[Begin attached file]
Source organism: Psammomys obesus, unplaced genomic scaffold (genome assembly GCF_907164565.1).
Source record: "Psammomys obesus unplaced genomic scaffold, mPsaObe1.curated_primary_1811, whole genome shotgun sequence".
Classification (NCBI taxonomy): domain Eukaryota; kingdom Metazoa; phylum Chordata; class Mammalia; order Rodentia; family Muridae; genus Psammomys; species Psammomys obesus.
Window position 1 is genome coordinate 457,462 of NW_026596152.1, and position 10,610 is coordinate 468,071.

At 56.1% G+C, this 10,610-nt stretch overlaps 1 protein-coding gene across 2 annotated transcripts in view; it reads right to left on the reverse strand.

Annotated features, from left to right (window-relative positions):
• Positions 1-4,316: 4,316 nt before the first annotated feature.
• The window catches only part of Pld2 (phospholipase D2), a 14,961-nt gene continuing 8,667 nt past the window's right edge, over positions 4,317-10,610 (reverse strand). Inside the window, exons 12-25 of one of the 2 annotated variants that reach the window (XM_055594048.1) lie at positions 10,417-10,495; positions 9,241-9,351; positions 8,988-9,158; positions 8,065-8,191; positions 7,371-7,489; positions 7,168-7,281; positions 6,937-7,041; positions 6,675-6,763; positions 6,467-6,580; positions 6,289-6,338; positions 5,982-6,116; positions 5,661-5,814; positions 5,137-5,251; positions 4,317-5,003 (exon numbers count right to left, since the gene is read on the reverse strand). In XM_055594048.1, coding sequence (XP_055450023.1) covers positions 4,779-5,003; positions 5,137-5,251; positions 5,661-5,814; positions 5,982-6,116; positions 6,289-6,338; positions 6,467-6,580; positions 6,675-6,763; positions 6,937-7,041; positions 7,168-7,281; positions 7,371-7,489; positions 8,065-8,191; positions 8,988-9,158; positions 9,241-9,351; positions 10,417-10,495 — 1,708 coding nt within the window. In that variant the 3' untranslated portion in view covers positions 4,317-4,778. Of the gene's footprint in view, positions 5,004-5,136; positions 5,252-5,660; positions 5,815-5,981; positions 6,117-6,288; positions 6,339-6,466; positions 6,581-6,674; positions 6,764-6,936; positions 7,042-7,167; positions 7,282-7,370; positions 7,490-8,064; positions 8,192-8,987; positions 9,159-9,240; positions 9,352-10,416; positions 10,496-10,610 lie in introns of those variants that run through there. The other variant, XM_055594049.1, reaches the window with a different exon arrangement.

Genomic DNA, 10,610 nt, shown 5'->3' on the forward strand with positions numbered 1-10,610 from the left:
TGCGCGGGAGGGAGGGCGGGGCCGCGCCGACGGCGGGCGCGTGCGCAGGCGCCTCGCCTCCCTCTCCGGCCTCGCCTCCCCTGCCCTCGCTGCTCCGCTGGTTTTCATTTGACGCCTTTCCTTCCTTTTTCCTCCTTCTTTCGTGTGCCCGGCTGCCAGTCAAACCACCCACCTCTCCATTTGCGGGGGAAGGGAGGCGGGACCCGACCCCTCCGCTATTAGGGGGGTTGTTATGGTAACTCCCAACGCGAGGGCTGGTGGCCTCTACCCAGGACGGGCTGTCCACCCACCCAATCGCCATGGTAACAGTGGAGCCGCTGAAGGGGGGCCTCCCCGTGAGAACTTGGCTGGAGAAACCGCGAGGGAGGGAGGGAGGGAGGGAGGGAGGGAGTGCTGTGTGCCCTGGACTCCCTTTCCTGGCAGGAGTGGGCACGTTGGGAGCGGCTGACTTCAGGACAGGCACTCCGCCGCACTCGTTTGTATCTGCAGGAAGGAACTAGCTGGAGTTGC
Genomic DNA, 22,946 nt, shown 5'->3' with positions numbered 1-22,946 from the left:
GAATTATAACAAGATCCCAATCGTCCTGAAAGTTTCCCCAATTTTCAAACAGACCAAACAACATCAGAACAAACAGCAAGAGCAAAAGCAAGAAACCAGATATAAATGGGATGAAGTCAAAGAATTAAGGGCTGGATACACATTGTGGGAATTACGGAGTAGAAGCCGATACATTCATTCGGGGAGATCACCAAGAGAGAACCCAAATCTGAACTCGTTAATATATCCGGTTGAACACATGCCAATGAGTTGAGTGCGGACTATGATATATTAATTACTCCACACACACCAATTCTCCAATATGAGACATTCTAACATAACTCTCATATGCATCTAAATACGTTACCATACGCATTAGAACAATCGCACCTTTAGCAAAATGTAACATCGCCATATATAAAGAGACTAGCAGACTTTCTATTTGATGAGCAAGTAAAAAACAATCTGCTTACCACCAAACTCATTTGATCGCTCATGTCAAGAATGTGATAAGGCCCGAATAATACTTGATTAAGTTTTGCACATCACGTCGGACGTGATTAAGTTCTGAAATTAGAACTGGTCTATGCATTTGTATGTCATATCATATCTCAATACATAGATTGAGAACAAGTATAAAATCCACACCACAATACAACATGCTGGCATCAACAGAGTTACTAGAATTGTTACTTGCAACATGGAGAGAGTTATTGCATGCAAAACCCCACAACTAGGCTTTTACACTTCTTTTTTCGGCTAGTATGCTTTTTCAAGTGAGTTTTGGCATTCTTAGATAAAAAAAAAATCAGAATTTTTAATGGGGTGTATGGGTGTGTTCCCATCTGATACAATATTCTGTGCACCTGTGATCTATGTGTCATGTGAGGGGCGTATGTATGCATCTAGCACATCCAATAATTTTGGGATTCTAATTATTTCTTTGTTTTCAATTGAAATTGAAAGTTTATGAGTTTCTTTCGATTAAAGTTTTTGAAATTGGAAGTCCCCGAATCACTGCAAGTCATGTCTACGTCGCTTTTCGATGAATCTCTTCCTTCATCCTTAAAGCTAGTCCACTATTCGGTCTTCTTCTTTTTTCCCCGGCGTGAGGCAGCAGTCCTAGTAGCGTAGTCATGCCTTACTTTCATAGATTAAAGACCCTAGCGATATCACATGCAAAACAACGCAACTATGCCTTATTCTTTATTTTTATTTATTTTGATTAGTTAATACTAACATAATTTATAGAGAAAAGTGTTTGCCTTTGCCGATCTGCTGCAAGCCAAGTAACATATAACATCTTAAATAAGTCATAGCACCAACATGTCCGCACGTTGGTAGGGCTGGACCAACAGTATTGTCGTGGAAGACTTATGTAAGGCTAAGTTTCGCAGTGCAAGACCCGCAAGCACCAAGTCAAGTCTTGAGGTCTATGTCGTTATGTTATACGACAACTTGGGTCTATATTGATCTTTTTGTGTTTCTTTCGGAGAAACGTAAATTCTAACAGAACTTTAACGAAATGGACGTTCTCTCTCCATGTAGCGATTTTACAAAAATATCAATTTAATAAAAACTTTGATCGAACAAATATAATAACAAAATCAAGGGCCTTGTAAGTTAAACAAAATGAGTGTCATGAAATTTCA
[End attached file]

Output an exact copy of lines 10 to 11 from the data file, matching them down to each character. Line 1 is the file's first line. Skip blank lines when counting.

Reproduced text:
TGCGCGGGAGGGAGGGCGGGGCCGCGCCGACGGCGGGCGCGTGCGCAGGCGCCTCGCCTCCCTCTCCGGCCTCGCCTCCCCTGCCCTCGCTGCTCCGCTGGTTTTCATTTGACGCCTTTCCTTCCTTTTTCCTCCTTCTTTCGTGTGCCCGGCTGCCAGTCAAACCACCCACCTCTCCATTTGCGGGGGAAGGGAGGCGGGACCCGACCCCTCCGCTATTAGGGGGGTTGTTATGGTAACTCCCAACGCGAGGGCTGGTGGCCTCTACCCAGGACGGGCTGTCCACCCACCCAATCGCCATGGTAACAGTGGAGCCGCTGAAGGGGGGCCTCCCCGTGAGAACTTGGCTGGAGAAACCGCGAGGGAGGGAGGGAGGGAGGGAGGGAGGGAGTGCTGTGTGCCCTGGACTCCCTTTCCTGGCAGGAGTGGGCACGTTGGGAGCGGCTGACTTCAGGACAGGCACTCCGCCGCACTCGTTTGTATCTGCAGGAAGGAACTAGCTGGAGTTGC
Genomic DNA, 22,946 nt, shown 5'->3' with positions numbered 1-22,946 from the left: